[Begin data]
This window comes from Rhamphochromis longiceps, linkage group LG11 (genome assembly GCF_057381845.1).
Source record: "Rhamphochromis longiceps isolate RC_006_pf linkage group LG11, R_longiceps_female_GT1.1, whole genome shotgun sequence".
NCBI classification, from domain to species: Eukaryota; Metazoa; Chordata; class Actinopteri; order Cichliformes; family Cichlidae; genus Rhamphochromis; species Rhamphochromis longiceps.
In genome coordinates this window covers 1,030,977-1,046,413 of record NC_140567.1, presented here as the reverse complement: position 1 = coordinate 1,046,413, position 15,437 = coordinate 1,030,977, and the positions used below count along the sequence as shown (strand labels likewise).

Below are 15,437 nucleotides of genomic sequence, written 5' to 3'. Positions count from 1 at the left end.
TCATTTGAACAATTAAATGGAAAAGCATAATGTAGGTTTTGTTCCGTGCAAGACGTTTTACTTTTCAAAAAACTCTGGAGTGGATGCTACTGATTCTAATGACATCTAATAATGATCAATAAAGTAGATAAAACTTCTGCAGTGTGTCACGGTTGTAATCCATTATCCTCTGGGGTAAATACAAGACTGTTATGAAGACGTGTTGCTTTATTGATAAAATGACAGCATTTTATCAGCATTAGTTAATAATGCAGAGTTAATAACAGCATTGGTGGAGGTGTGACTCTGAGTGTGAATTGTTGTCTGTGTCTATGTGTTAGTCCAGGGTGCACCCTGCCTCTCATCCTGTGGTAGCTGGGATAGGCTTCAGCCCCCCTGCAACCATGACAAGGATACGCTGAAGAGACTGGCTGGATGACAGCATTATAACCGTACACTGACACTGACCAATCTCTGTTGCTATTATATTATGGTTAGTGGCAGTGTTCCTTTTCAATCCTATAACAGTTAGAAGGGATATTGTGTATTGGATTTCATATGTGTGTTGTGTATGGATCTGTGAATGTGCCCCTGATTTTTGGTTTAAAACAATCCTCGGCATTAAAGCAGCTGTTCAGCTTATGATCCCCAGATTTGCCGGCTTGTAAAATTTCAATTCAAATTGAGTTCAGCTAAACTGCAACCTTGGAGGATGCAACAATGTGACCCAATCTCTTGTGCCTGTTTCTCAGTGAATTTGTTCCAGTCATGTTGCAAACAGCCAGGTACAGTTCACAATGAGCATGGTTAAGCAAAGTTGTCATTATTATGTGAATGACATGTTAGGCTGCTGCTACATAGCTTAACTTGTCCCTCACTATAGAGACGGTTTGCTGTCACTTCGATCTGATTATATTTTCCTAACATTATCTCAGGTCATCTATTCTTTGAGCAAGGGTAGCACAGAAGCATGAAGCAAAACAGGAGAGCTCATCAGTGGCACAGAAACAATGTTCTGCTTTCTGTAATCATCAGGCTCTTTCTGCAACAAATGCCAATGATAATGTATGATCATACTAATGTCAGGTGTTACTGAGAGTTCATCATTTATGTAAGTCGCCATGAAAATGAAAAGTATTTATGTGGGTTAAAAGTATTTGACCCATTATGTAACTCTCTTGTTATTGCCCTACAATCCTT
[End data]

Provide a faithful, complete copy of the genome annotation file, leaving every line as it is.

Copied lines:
This window comes from Rhamphochromis longiceps, linkage group LG11 (genome assembly GCF_057381845.1).
Source record: "Rhamphochromis longiceps isolate RC_006_pf linkage group LG11, R_longiceps_female_GT1.1, whole genome shotgun sequence".
NCBI classification, from domain to species: Eukaryota; Metazoa; Chordata; class Actinopteri; order Cichliformes; family Cichlidae; genus Rhamphochromis; species Rhamphochromis longiceps.
In genome coordinates this window covers 1,030,977-1,046,413 of record NC_140567.1, presented here as the reverse complement: position 1 = coordinate 1,046,413, position 15,437 = coordinate 1,030,977, and the positions used below count along the sequence as shown (strand labels likewise).

Below are 15,437 nucleotides of genomic sequence, written 5' to 3'. Positions count from 1 at the left end.
TCATTTGAACAATTAAATGGAAAAGCATAATGTAGGTTTTGTTCCGTGCAAGACGTTTTACTTTTCAAAAAACTCTGGAGTGGATGCTACTGATTCTAATGACATCTAATAATGATCAATAAAGTAGATAAAACTTCTGCAGTGTGTCACGGTTGTAATCCATTATCCTCTGGGGTAAATACAAGACTGTTATGAAGACGTGTTGCTTTATTGATAAAATGACAGCATTTTATCAGCATTAGTTAATAATGCAGAGTTAATAACAGCATTGGTGGAGGTGTGACTCTGAGTGTGAATTGTTGTCTGTGTCTATGTGTTAGTCCAGGGTGCACCCTGCCTCTCATCCTGTGGTAGCTGGGATAGGCTTCAGCCCCCCTGCAACCATGACAAGGATACGCTGAAGAGACTGGCTGGATGACAGCATTATAACCGTACACTGACACTGACCAATCTCTGTTGCTATTATATTATGGTTAGTGGCAGTGTTCCTTTTCAATCCTATAACAGTTAGAAGGGATATTGTGTATTGGATTTCATATGTGTGTTGTGTATGGATCTGTGAATGTGCCCCTGATTTTTGGTTTAAAACAATCCTCGGCATTAAAGCAGCTGTTCAGCTTATGATCCCCAGATTTGCCGGCTTGTAAAATTTCAATTCAAATTGAGTTCAGCTAAACTGCAACCTTGGAGGATGCAACAATGTGACCCAATCTCTTGTGCCTGTTTCTCAGTGAATTTGTTCCAGTCATGTTGCAAACAGCCAGGTACAGTTCACAATGAGCATGGTTAAGCAAAGTTGTCATTATTATGTGAATGACATGTTAGGCTGCTGCTACATAGCTTAACTTGTCCCTCACTATAGAGACGGTTTGCTGTCACTTCGATCTGATTATATTTTCCTAACATTATCTCAGGTCATCTATTCTTTGAGCAAGGGTAGCACAGAAGCATGAAGCAAAACAGGAGAGCTCATCAGTGGCACAGAAACAATGTTCTGCTTTCTGTAATCATCAGGCTCTTTCTGCAACAAATGCCAATGATAATGTATGATCATACTAATGTCAGGTGTTACTGAGAGTTCATCATTTATGTAAGTCGCCATGAAAATGAAAAGTATTTATGTGGGTTAAAAGTATTTGACCCATTATGTAACTCTCTTGTTATTGCCCTACAATCCTT